Main menu:

Google


Subscribe to EMResource.org

To subscribe to our newsletter simply add your email below. A confirmation email will be sent to you!



Our Books

A to Z Pocket Pharmacopoeia

Emergency Medicine Quick Essentials


Side Kick



Links:

* EMERGENCY MEDICINE RESOURCES *

TO NAVIGATE THE SITE USE THE MENU BAR TO THE LEFT OR USE ANY OF THE HOTLINKED PHRASES OR IMAGES BELOW

FREE EMERGENCY MEDICINE CASE OF THE MONTH EMAIL

  1. Enter email into subscribe box at the right —————–>>>
  2. Click link in confirmation email (check your junk mail)

GREAT EMERGENCY MEDICINE POCKET REFERENCE BOOKS

  • Click line above or an image on the side-bar to the right

FREE EMERGENCY MEDICINE ULTRASOUND LIBRARY

  • Click line above or any image below
ruq-fast-labelled.JPGpulmonary embolism.JPGAAA with intimal clot

FREE RADIATION STEWARDSHIP RESOURCES

  • For radiation doses for various studies and strategies to minimize unnecessary testing click line above


Comments: none

EM/ED resources for EM/ED providers

Welcome to EMresource.ORG. (ERpocketbooks.com has now become EMresource.org in order to reflect our added content).  In addition to emergency medicine pocket reference books, we now boast many additional products as well as free educational content aimed primarily at ED and urgent care practitioners.  Use the menu on the left or the hotlinks below to browse the site.  To subscribe to the Emergency Medicine Case of the Month use the box on the right to enter your email address, then go to your inbox (or junk folder) to click the confirmation link.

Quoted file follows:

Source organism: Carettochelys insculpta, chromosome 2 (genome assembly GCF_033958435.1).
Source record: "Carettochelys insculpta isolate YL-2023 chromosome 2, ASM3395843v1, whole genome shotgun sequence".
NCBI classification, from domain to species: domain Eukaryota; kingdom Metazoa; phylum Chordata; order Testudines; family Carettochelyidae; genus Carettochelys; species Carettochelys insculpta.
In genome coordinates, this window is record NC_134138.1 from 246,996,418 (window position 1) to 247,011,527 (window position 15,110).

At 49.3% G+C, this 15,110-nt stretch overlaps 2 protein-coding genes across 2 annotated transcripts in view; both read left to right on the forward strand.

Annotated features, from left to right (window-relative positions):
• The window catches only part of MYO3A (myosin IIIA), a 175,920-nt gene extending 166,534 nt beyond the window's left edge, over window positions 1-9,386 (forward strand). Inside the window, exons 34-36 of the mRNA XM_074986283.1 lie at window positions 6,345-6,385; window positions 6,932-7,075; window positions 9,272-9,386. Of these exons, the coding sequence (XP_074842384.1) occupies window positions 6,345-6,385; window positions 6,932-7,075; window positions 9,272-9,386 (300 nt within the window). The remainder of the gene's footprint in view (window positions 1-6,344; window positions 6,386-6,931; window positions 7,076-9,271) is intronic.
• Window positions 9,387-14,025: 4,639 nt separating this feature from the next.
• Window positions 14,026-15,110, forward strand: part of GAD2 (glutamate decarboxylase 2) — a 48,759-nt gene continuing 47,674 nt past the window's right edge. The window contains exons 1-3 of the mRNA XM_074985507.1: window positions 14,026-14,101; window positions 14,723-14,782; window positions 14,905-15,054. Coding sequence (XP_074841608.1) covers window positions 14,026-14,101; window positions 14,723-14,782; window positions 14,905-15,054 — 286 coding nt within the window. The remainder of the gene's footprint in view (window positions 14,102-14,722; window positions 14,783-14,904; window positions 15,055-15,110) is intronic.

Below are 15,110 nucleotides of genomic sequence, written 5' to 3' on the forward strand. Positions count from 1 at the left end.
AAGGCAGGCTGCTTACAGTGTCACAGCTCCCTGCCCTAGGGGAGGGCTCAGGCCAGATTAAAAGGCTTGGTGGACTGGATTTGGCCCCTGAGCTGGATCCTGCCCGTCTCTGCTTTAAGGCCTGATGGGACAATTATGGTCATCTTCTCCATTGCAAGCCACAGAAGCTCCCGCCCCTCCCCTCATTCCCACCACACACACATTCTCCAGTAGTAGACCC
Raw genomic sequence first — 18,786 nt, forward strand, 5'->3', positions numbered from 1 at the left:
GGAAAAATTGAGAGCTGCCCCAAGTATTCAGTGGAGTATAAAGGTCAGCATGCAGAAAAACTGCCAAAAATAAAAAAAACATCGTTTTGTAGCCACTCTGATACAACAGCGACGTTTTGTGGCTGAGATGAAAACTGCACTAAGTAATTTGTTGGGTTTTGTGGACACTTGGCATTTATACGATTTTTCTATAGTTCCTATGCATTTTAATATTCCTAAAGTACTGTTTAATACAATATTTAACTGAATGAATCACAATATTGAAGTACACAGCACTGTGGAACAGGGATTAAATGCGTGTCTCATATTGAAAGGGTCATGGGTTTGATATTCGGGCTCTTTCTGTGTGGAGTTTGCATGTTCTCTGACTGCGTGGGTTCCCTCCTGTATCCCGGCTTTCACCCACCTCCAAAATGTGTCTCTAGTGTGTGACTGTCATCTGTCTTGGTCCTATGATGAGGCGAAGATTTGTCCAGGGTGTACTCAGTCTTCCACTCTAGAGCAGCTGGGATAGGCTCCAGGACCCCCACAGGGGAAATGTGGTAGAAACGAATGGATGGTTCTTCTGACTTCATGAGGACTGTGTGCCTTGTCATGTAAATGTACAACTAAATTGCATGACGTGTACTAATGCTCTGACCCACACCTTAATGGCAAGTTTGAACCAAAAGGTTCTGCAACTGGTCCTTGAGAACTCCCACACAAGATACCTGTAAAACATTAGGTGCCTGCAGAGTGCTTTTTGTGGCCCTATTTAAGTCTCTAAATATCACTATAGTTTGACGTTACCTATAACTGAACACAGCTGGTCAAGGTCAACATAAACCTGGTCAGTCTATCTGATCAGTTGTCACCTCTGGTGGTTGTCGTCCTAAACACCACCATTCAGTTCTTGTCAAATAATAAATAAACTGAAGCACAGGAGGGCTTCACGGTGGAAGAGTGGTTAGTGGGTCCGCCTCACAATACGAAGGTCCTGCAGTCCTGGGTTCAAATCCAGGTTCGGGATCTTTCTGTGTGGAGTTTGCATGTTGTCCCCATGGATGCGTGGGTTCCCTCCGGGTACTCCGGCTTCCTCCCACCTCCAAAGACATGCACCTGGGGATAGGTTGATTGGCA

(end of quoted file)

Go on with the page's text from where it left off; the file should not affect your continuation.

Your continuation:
Comments: 1

contact us /subscribe/ view products


Comments: 1

Type-D patients & Sign-Outs

We all know about personality types like “Type A”, but there are also patient types, especially when it comes to effective communication during shift changes and sign-outs.  We all understand the challenges of sign-out, and no one likes to get stuck with a patient who is difficult to discharge or has a hundred questions, especially when the patient was not even your patient to begin with.

My favorite thing to hear after I finish providing verbal aftercare along with a treatment plan and return precautions to a patient and asking them, “Are you comfortable with the plan I just laid out and do you have any questions?” is the patient asking me “Yes – who can take out this IV and when can I leave?”.

My least favorite things to hear might include: “Something is causing this and I’m not leaving until you figure it out!” or “I want to talk to your supervisor.”

In the interest of good communication with your colleagues and to make taking over sign-outs a little more predictable I would like to categorize the two types of patients above as TYPE-E for “Easy” and TYPE-D for “Difficult“.  It is helpful to know ahead of time when you are walking in to discharge a patient who just had a negative million dollar work up if they are a TYPE-D patient.  “Forewarned is forearmed” I think the expression goes.

  • TYPE-D PATIENTS: Are DIFFICULT.  May be Difficult to Discharge.  Often want lots of unnecessary tests.  May want unnecessary medications (perhaps Dilaudid or Demerol).  Are more likely to be DRUG-SEEKERS.  Often don’t want to leave.  May want unnecessary admission.
  • TYPE-E PATIENTS: Are EASY going.  Are thrilled when you find nothing dangerous.   Want to EXIT and get on with their life.  Are usually quite EASY to satisfy.

So the next time you sign out a patient ending with “… they can go home if the CT is negative and I’ve already prepared the aftercare” consider also telling your relief if that patient is “Type-D” or “Type-E” so they can be prepared before they enter the room.


Comments: none